8 Credit law: Maximum interest rates Before NCA, 2005 - Interest uncapped for credit under R10,000 NCA: all capped in Regulations; - Other costs were inflated to allow “compliance” with maximum interest Ultra Duplum rule applied S 103(5)
9 Credit Law: “Ultra duplum” rule Common Law: Interest may not exceed capital – the moment the amount of unpaid interest reaches the principal debt, it stops accruing. - Future / paid / capitalised interest not taken into account. - Payments are applied to interest first. S103(5) National Credit Act: “Despite any provision of the common law or a credit agreement to the contrary, the amounts contemplated in section 101(1)(b) to (g) that accrue during the time that a consumer is in default under the credit agreement may not, in aggregate, exceed the unpaid balance of the principal debt under that credit agreement as at the time that the default occurs.” 101(1)(b) – (g): initiation fee; service fee; interest; credit insurance; default administration charges and collection costs.
10 Credit law: What does an instalment consist of? S101 restricts what can be charged (“cost of credit”): - The principal debt (PrD) plus - If an instalment or mortgage agreement; secured loan or lease: - Initiation fee (prescribed relative to the amount of the PrD); - Costs of an extended warranty agreement; - Delivery, installation and initial fuelling charges; - Taxes, licence or registration fees; - Premiums of any credit insurance payable. - Service fee (monthly, annually, per transaction - prescribed relative to the amount of the PrD); - Interest (may not exceed maximum prescribed rate – s105); - Default administration charges and collection costs (may not exceed prescribed maximum for the category of credit).
11 Credit law: Administration orders Magistrates’ Court Act, 1994 (Act No. 32 of 1944) 74. Granting of administration orders.— - Where a debtor cannot pay a judgement / cannot meet his / her financial obligations (which do not exceed a prescribed amount) - And the debtor do not have sufficient assets capable of attachment to satisfy the judgment / obligations: A court may, on application or ito S 65I, make an order (“administration order”) providing for the administration of that estate and for the payment of his debts in instalments or otherwise - The court may place conditions on the order regarding security, preservation or disposal of assets, realization of movables subject to hypothec or otherwise. - Cost: Legal fees (unless done in person) / Court fees / Administrator’s fees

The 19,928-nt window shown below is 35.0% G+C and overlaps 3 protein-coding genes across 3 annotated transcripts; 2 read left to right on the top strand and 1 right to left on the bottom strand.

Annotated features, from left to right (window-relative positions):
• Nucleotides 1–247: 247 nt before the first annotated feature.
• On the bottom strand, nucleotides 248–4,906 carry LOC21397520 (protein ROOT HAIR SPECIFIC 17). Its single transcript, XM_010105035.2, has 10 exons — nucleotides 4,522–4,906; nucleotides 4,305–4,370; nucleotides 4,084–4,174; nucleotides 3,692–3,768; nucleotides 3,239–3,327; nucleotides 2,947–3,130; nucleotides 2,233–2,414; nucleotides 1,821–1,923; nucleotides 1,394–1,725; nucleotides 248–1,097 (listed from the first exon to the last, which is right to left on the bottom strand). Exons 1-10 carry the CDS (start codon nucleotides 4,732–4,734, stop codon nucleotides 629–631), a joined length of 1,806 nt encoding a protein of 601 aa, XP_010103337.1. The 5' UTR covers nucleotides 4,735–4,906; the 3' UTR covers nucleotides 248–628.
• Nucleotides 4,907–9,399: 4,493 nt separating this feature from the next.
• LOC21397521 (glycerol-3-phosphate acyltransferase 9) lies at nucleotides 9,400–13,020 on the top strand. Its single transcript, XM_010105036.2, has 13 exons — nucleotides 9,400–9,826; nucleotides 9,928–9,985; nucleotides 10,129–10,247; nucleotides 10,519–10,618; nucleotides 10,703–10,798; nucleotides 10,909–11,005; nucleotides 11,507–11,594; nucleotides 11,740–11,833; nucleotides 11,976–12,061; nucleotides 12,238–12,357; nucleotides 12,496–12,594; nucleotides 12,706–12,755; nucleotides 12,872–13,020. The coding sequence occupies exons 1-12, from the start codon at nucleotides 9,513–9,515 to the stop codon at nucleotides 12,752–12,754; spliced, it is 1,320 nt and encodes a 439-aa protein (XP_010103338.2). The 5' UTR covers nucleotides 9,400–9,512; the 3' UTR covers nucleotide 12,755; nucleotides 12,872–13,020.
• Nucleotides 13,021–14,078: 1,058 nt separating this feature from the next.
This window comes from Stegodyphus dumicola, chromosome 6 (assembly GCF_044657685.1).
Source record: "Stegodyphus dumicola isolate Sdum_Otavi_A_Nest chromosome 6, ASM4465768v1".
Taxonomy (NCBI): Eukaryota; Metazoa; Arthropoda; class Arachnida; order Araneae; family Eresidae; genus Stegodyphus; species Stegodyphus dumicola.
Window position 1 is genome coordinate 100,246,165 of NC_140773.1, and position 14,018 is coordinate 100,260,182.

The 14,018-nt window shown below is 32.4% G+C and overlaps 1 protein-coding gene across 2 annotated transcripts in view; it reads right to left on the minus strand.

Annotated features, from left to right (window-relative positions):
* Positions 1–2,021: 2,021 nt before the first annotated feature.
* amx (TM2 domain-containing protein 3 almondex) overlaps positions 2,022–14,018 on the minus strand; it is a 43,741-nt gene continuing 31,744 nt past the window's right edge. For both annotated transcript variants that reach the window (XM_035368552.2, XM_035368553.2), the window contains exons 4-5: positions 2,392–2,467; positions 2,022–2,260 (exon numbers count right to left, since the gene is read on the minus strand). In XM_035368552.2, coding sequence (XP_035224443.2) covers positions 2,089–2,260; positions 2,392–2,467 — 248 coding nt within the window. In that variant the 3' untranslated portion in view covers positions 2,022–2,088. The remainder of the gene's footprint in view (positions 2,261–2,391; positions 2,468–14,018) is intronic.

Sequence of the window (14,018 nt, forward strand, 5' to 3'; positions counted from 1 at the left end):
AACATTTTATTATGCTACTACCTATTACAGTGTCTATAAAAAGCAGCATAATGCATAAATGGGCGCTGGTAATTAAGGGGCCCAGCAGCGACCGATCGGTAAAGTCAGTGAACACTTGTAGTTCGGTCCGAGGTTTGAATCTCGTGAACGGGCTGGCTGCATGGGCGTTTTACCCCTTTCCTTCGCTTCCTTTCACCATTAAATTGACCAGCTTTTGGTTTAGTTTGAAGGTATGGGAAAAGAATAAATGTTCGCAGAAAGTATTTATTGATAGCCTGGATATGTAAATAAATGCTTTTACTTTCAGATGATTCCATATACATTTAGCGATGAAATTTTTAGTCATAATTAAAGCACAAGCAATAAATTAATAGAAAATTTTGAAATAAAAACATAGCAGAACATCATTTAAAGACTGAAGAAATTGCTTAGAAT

12 General Drafting Principles Dealing with proposed “Bills” / “Regulations” / “guidelines”: Unless a coordinated project with multiple Bills – ignore.
13 Amendments to be considered on NCAB Definitions “lease”, “mortgage”; “mortgage agreement”; “secured loan” to be revisited New definitions: ‘payment distribution agent’ Consequential amendments: S46, Clauses 15; 17; Clause 6 “probity” v “fit and proper” test Clauses 8 and 15 – similar consultation (in / after) process Clause 11 – Spelling of “ceased” Clause 16: Transitional provisions (Tribunal to consider reckless credit agreements) Clause 20 – revive v reinstate Schedule amending Insolvency Act – Full reference to NCA